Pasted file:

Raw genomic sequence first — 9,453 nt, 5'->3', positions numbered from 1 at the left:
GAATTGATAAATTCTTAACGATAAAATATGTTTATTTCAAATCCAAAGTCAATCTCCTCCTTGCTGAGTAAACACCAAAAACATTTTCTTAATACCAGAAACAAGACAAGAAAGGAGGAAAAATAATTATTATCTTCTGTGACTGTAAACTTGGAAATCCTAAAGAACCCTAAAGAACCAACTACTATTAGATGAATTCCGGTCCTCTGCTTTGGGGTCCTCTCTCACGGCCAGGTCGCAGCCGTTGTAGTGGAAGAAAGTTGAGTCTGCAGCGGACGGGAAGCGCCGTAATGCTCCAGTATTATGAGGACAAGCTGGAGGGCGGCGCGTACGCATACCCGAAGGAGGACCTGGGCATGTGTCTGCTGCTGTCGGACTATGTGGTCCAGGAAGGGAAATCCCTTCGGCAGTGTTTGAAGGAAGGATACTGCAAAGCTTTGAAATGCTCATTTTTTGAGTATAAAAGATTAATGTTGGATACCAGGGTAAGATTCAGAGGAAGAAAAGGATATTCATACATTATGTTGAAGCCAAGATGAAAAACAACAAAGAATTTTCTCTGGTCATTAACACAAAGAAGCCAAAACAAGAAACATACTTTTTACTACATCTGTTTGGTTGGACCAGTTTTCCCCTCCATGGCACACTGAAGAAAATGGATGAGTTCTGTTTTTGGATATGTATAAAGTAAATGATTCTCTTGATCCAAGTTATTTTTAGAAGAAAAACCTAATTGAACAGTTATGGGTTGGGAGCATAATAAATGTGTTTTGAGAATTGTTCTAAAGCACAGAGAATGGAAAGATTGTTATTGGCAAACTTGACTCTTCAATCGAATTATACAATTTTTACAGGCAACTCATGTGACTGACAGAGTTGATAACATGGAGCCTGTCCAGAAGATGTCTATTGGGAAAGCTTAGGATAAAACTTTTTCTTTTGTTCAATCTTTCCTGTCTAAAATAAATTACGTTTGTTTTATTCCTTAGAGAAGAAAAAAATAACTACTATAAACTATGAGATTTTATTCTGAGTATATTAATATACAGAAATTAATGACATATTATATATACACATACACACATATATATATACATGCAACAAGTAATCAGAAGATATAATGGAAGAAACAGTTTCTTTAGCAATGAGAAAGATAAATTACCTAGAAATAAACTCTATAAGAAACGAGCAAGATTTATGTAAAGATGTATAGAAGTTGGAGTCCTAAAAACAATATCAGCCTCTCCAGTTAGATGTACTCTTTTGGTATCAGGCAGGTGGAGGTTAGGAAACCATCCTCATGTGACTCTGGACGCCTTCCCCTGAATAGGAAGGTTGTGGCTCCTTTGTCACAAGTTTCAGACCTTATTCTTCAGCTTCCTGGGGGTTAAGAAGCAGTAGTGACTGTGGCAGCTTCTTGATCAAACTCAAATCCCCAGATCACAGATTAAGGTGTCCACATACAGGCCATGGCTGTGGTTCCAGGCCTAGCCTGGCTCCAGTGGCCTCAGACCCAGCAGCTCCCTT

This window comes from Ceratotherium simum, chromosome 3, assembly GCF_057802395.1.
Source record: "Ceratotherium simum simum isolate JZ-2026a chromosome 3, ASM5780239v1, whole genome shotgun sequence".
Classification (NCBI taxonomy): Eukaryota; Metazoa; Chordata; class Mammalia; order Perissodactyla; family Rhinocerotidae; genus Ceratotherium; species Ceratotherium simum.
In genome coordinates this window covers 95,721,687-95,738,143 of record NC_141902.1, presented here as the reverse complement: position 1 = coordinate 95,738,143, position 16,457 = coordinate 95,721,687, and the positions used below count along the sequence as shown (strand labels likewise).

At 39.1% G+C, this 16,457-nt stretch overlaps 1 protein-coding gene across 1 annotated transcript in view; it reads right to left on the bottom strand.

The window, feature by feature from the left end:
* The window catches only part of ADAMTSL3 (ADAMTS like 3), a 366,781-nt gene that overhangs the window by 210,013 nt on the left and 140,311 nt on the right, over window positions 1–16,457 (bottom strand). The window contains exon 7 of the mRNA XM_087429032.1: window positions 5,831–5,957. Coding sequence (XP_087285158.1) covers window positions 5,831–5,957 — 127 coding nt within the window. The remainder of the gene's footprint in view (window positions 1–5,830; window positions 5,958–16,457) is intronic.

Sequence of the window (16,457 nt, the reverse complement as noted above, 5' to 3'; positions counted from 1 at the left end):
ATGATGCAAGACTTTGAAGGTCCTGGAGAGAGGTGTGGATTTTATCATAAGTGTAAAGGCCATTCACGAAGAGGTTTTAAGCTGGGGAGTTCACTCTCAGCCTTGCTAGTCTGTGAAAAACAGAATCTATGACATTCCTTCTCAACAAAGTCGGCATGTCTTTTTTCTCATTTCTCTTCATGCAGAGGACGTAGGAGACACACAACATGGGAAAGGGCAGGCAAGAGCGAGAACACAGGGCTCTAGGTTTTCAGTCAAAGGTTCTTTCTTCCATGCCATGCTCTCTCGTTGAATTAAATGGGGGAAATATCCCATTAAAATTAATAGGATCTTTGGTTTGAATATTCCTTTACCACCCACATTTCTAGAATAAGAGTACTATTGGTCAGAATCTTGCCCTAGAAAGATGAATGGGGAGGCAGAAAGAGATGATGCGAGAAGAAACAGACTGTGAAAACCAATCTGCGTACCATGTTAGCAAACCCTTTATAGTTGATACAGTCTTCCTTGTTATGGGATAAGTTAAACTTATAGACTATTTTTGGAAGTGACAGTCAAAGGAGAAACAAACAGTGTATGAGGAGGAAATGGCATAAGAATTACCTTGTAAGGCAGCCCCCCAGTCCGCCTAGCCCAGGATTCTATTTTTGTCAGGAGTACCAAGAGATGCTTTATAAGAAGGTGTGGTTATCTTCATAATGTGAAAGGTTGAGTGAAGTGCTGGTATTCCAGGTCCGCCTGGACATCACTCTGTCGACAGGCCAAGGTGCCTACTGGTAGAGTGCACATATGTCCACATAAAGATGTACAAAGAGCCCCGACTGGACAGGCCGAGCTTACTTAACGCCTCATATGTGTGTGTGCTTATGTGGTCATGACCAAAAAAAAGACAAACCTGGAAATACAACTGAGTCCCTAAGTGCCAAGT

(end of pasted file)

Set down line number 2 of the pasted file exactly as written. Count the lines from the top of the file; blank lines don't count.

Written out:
GAATTGATAAATTCTTAACGATAAAATATGTTTATTTCAAATCCAAAGTCAATCTCCTCCTTGCTGAGTAAACACCAAAAACATTTTCTTAATACCAGAAACAAGACAAGAAAGGAGGAAAAATAATTATTATCTTCTGTGACTGTAAACTTGGAAATCCTAAAGAACCCTAAAGAACCAACTACTATTAGATGAATTCCGGTCCTCTGCTTTGGGGTCCTCTCTCACGGCCAGGTCGCAGCCGTTGTAGTGGAAGAAAGTTGAGTCTGCAGCGGACGGGAAGCGCCGTAATGCTCCAGTATTATGAGGACAAGCTGGAGGGCGGCGCGTACGCATACCCGAAGGAGGACCTGGGCATGTGTCTGCTGCTGTCGGACTATGTGGTCCAGGAAGGGAAATCCCTTCGGCAGTGTTTGAAGGAAGGATACTGCAAAGCTTTGAAATGCTCATTTTTTGAGTATAAAAGATTAATGTTGGATACCAGGGTAAGATTCAGAGGAAGAAAAGGATATTCATACATTATGTTGAAGCCAAGATGAAAAACAACAAAGAATTTTCTCTGGTCATTAACACAAAGAAGCCAAAACAAGAAACATACTTTTTACTACATCTGTTTGGTTGGACCAGTTTTCCCCTCCATGGCACACTGAAGAAAATGGATGAGTTCTGTTTTTGGATATGTATAAAGTAAATGATTCTCTTGATCCAAGTTATTTTTAGAAGAAAAACCTAATTGAACAGTTATGGGTTGGGAGCATAATAAATGTGTTTTGAGAATTGTTCTAAAGCACAGAGAATGGAAAGATTGTTATTGGCAAACTTGACTCTTCAATCGAATTATACAATTTTTACAGGCAACTCATGTGACTGACAGAGTTGATAACATGGAGCCTGTCCAGAAGATGTCTATTGGGAAAGCTTAGGATAAAACTTTTTCTTTTGTTCAATCTTTCCTGTCTAAAATAAATTACGTTTGTTTTATTCCTTAGAGAAGAAAAAAATAACTACTATAAACTATGAGATTTTATTCTGAGTATATTAATATACAGAAATTAATGACATATTATATATACACATACACACATATATATATACATGCAACAAGTAATCAGAAGATATAATGGAAGAAACAGTTTCTTTAGCAATGAGAAAGATAAATTACCTAGAAATAAACTCTATAAGAAACGAGCAAGATTTATGTAAAGATGTATAGAAGTTGGAGTCCTAAAAACAATATCAGCCTCTCCAGTTAGATGTACTCTTTTGGTATCAGGCAGGTGGAGGTTAGGAAACCATCCTCATGTGACTCTGGACGCCTTCCCCTGAATAGGAAGGTTGTGGCTCCTTTGTCACAAGTTTCAGACCTTATTCTTCAGCTTCCTGGGGGTTAAGAAGCAGTAGTGACTGTGGCAGCTTCTTGATCAAACTCAAATCCCCAGATCACAGATTAAGGTGTCCACATACAGGCCATGGCTGTGGTTCCAGGCCTAGCCTGGCTCCAGTGGCCTCAGACCCAGCAGCTCCCTT